Last weekend I was visiting family in Ponte Vedra Florida and we had the opportunity to visit a unique restaurant on a property that adjoins the intracoastal waterway. I had never been there before. It has a great family friendly atmosphere, very good food and excellent service. As part of their property, they have a small dining terrace outside the main restaurant that faces the waterway. Beyond and adjacent to the dining area, they have a small, nicely manicured lawn and a putting green. It’s a great place to relax in good weather and equally serves as a place for kids to run around and expel some energy.
As I was looking out the window onto the back area, I noticed many kids running around unattended as their parents had dinner or were socializing over drinks. This wouldn’t be an issue except my trained eye noticed that there is no fence, rail or other protection to keep people from going over the edge of the property and into the waterway. As I observed longer, I started to notice how close some of these children were getting to the edge and how no one was really paying attention.
I decided to get up from the table and walk out back to the edge of the property to confirm that there was nothing out of plain sight that would break someone’s fall. There was not. To me, this is a tragic accident waiting to happen and a lawsuit that would cripple this business and its owners.
In my later years of operations management, I have been trained and trained others to speak up and do the “uncomfortable” thing when one sees an accident waiting to happen. So, my response was to not ignore this and speak to the manager. While assuring him that the food, service and ambience was excellent, I pointed out how easily anyone, especially a young child or senior citizen, could fall off the edge of the property down a 5-foot drop into the murky, alligator inhabited waterway. I urged him to raise this issue with owners and he told me they were aware of the issue and that there were “permit issues” to putting up a fence.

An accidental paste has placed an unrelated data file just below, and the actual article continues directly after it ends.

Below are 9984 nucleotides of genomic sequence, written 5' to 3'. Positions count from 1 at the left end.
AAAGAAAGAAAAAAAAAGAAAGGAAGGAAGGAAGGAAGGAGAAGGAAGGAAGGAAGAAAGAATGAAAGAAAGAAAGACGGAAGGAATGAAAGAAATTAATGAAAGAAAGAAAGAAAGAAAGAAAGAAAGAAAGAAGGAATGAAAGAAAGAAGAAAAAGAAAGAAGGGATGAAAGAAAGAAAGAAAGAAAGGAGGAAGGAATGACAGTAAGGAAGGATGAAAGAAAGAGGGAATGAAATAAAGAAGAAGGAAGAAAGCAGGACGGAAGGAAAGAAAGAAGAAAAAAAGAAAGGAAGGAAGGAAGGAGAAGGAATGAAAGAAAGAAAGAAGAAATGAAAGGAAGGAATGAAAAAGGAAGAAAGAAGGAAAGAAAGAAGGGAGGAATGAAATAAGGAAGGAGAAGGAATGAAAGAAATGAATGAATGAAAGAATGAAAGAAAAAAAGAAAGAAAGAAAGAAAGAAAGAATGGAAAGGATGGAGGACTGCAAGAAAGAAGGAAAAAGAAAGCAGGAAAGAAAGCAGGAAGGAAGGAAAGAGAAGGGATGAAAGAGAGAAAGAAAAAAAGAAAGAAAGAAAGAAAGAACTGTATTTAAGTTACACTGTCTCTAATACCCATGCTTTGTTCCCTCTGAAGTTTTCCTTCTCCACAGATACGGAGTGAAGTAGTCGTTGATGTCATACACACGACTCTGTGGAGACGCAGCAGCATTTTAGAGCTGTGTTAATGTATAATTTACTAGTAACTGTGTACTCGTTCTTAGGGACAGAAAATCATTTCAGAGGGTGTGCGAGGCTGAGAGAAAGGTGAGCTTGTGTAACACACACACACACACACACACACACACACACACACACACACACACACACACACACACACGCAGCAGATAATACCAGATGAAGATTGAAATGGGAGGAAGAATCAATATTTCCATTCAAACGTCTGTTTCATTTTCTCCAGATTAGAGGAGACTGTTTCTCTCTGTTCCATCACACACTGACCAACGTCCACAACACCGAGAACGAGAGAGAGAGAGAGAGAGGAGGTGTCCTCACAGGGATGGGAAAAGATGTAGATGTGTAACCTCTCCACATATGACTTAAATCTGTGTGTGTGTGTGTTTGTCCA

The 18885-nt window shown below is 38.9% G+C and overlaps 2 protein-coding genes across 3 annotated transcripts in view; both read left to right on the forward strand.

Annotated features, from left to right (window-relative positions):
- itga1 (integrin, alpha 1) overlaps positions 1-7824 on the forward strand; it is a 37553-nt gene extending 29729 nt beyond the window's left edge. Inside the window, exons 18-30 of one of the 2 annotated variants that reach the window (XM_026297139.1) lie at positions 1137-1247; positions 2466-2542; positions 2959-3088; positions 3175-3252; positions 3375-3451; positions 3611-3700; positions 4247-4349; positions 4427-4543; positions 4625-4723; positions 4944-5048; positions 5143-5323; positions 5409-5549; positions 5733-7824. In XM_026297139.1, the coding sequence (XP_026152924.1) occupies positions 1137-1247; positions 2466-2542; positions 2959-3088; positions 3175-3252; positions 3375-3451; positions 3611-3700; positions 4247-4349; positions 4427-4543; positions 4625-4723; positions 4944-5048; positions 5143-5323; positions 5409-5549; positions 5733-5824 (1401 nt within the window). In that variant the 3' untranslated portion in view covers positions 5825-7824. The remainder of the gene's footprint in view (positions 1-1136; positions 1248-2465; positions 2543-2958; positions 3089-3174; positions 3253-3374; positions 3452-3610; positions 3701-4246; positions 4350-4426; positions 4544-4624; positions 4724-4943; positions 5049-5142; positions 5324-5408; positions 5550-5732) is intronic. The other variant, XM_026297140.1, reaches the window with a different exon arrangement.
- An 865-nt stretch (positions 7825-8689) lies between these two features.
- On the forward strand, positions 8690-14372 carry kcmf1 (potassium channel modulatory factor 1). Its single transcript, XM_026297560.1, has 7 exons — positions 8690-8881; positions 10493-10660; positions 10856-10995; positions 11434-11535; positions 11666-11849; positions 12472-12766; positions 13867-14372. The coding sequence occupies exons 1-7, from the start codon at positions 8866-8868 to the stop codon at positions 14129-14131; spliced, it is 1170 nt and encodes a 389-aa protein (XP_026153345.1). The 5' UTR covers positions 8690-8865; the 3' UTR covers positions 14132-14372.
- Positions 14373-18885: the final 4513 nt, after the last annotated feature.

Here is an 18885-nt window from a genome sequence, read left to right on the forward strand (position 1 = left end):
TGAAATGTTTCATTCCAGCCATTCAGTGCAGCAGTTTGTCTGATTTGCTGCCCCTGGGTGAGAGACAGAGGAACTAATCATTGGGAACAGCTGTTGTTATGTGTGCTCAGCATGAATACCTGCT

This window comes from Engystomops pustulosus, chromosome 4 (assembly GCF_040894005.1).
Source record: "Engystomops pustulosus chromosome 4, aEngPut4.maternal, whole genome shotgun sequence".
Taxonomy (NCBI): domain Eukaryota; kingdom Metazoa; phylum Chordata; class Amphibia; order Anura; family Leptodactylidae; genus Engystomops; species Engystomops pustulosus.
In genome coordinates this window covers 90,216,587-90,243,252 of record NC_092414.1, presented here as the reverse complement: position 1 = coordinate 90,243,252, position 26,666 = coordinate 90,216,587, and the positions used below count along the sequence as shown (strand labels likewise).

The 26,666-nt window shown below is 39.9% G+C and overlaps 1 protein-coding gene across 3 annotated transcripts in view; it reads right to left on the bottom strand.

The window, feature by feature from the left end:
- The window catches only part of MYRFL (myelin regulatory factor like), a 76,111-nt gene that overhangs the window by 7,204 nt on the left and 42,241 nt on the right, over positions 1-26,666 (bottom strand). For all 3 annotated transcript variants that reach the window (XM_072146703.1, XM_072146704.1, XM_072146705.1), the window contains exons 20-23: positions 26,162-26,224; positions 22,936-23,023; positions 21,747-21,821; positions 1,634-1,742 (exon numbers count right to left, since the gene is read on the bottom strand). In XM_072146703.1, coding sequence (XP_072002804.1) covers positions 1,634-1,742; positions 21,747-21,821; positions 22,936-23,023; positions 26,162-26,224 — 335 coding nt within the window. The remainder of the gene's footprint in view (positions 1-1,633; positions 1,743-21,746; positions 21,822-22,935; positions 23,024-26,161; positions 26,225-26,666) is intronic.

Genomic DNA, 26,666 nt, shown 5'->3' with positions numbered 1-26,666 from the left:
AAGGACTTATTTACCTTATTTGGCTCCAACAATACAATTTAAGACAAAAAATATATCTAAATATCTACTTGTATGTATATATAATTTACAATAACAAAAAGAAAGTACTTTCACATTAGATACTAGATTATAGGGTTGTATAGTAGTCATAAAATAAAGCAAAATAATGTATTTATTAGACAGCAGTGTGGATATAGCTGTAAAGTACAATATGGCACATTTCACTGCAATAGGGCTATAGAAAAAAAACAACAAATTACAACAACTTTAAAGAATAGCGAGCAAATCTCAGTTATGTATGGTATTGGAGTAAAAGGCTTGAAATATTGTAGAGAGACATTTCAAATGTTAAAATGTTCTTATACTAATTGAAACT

I left unsatisfied. Th
ere is no level of bureaucracy or excuses that will justify a severe injury or death when there are a myriad of simple solutions. Equally, I’m certain that blaming the permit department of the local government won’t keep the lawyers away or provide indemnification for the business.
Compelled to do more, I found out the owner’s name and tried to obtain an email address. Eventually I was successful in finding a webpage for restaurant portfolio and used the comment area to send an email of concern which included ideas like signage, having staff supervision in the yard (trained to rescue if needed) or simply put up the damn fence and a
sk for forgiveness rather than permission.
I hope they act!
My message to everyone is simple. Whether you’re in the manufacturing plant, the office, a restaurant or your home…speak up! Don’t ignore what you know is wrong or what you believe can be better. You’ll never know whose life you will be impacting.